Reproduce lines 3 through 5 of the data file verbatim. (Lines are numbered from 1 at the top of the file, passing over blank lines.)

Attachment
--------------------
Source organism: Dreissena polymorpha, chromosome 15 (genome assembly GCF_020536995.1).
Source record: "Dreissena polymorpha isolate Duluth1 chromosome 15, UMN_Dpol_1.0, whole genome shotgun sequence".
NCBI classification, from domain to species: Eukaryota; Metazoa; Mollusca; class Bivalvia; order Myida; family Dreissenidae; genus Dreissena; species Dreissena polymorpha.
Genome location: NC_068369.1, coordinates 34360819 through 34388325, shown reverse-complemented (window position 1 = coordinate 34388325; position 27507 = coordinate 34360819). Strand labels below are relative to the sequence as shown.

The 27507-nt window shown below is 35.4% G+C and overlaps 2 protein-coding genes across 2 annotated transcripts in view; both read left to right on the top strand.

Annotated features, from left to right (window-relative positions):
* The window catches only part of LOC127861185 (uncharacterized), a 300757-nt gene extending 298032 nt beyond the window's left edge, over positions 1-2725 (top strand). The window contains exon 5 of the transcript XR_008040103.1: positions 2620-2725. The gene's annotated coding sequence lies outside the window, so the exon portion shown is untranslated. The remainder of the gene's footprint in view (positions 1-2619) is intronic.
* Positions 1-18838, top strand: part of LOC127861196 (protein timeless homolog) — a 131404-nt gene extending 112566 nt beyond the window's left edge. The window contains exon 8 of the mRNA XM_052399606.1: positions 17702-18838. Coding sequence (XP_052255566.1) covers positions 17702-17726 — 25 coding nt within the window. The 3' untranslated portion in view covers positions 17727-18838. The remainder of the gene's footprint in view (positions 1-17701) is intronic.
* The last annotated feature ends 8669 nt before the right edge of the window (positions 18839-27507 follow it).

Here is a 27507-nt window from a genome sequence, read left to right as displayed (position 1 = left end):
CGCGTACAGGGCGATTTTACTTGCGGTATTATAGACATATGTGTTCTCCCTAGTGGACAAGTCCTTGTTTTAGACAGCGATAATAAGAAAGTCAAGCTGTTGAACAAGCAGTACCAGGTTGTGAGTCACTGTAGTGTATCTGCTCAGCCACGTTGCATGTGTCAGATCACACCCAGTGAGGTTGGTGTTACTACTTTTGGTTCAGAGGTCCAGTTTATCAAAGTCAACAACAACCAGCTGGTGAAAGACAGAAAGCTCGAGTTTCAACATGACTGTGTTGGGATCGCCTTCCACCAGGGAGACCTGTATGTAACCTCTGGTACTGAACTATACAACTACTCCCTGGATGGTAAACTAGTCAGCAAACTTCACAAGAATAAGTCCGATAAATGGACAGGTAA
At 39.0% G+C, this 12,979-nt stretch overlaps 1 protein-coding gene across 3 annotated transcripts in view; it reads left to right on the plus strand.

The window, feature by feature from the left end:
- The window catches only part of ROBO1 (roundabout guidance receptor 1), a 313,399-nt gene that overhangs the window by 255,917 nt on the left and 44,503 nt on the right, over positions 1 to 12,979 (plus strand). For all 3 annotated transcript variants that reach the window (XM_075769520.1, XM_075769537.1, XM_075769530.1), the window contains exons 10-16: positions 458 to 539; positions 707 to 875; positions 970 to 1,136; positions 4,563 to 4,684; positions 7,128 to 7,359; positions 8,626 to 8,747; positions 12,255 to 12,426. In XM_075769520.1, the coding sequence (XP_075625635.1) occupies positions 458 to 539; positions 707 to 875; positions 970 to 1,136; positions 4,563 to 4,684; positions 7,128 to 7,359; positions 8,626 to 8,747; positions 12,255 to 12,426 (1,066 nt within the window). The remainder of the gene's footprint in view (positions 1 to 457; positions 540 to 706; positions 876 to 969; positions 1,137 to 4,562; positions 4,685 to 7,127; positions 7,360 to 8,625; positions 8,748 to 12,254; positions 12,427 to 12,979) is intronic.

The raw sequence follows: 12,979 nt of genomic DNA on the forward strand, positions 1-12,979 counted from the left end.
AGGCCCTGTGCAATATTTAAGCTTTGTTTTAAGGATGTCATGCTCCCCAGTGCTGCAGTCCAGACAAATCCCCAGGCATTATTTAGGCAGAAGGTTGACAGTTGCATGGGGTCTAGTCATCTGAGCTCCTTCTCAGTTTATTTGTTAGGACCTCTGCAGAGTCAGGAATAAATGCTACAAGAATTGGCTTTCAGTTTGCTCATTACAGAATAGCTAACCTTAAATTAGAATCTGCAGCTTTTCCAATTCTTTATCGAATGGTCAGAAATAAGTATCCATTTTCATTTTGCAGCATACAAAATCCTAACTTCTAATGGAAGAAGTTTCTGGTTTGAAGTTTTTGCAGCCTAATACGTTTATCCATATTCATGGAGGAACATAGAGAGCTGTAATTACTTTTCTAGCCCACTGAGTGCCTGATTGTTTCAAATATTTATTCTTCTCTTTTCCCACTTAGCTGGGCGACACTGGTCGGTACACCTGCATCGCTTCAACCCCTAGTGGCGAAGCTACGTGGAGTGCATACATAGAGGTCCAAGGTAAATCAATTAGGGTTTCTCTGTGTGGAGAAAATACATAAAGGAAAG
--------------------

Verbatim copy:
NCBI classification, from domain to species: Eukaryota; Metazoa; Mollusca; class Bivalvia; order Myida; family Dreissenidae; genus Dreissena; species Dreissena polymorpha.
Genome location: NC_068369.1, coordinates 34360819 through 34388325, shown reverse-complemented (window position 1 = coordinate 34388325; position 27507 = coordinate 34360819). Strand labels below are relative to the sequence as shown.

The 27507-nt window shown below is 35.4% G+C and overlaps 2 protein-coding genes across 2 annotated transcripts in view; both read left to right on the top strand.